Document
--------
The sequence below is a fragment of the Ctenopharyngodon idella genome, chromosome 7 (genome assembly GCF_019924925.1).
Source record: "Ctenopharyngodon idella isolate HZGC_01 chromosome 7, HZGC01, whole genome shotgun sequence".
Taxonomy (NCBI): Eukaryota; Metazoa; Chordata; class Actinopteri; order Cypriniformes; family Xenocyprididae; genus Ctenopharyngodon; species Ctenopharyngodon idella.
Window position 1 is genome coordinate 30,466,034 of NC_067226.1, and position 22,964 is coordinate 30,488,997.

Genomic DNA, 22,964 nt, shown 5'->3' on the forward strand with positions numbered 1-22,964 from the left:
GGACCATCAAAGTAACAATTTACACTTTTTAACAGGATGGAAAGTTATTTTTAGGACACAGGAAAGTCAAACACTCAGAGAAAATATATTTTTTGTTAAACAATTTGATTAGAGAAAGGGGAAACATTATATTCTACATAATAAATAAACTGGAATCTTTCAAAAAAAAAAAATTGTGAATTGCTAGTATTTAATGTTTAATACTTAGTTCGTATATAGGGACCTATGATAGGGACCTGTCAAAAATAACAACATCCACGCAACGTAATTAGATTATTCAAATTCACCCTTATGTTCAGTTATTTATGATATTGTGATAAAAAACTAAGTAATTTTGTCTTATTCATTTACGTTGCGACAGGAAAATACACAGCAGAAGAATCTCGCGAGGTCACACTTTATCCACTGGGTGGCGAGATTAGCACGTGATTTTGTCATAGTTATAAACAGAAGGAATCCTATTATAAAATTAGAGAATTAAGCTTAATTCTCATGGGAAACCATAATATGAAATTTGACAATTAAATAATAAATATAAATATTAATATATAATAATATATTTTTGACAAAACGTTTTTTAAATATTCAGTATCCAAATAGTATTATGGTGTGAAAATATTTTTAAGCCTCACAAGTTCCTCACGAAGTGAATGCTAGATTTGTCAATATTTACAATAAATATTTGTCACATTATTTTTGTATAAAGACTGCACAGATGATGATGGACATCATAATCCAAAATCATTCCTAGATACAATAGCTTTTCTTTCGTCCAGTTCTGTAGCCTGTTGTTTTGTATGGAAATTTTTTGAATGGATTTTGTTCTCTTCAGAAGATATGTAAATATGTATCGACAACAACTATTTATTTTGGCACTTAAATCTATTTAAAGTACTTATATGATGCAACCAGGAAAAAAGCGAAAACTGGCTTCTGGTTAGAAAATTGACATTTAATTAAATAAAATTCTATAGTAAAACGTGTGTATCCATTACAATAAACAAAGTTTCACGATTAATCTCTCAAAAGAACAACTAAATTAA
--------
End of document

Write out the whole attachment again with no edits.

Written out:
The sequence below is a fragment of the Ctenopharyngodon idella genome, chromosome 7 (genome assembly GCF_019924925.1).
Source record: "Ctenopharyngodon idella isolate HZGC_01 chromosome 7, HZGC01, whole genome shotgun sequence".
Taxonomy (NCBI): Eukaryota; Metazoa; Chordata; class Actinopteri; order Cypriniformes; family Xenocyprididae; genus Ctenopharyngodon; species Ctenopharyngodon idella.
Window position 1 is genome coordinate 30,466,034 of NC_067226.1, and position 22,964 is coordinate 30,488,997.

Genomic DNA, 22,964 nt, shown 5'->3' on the forward strand with positions numbered 1-22,964 from the left:
GGACCATCAAAGTAACAATTTACACTTTTTAACAGGATGGAAAGTTATTTTTAGGACACAGGAAAGTCAAACACTCAGAGAAAATATATTTTTTGTTAAACAATTTGATTAGAGAAAGGGGAAACATTATATTCTACATAATAAATAAACTGGAATCTTTCAAAAAAAAAAAATTGTGAATTGCTAGTATTTAATGTTTAATACTTAGTTCGTATATAGGGACCTATGATAGGGACCTGTCAAAAATAACAACATCCACGCAACGTAATTAGATTATTCAAATTCACCCTTATGTTCAGTTATTTATGATATTGTGATAAAAAACTAAGTAATTTTGTCTTATTCATTTACGTTGCGACAGGAAAATACACAGCAGAAGAATCTCGCGAGGTCACACTTTATCCACTGGGTGGCGAGATTAGCACGTGATTTTGTCATAGTTATAAACAGAAGGAATCCTATTATAAAATTAGAGAATTAAGCTTAATTCTCATGGGAAACCATAATATGAAATTTGACAATTAAATAATAAATATAAATATTAATATATAATAATATATTTTTGACAAAACGTTTTTTAAATATTCAGTATCCAAATAGTATTATGGTGTGAAAATATTTTTAAGCCTCACAAGTTCCTCACGAAGTGAATGCTAGATTTGTCAATATTTACAATAAATATTTGTCACATTATTTTTGTATAAAGACTGCACAGATGATGATGGACATCATAATCCAAAATCATTCCTAGATACAATAGCTTTTCTTTCGTCCAGTTCTGTAGCCTGTTGTTTTGTATGGAAATTTTTTGAATGGATTTTGTTCTCTTCAGAAGATATGTAAATATGTATCGACAACAACTATTTATTTTGGCACTTAAATCTATTTAAAGTACTTATATGATGCAACCAGGAAAAAAGCGAAAACTGGCTTCTGGTTAGAAAATTGACATTTAATTAAATAAAATTCTATAGTAAAACGTGTGTATCCATTACAATAAACAAAGTTTCACGATTAATCTCTCAAAAGAACAACTAAATTAA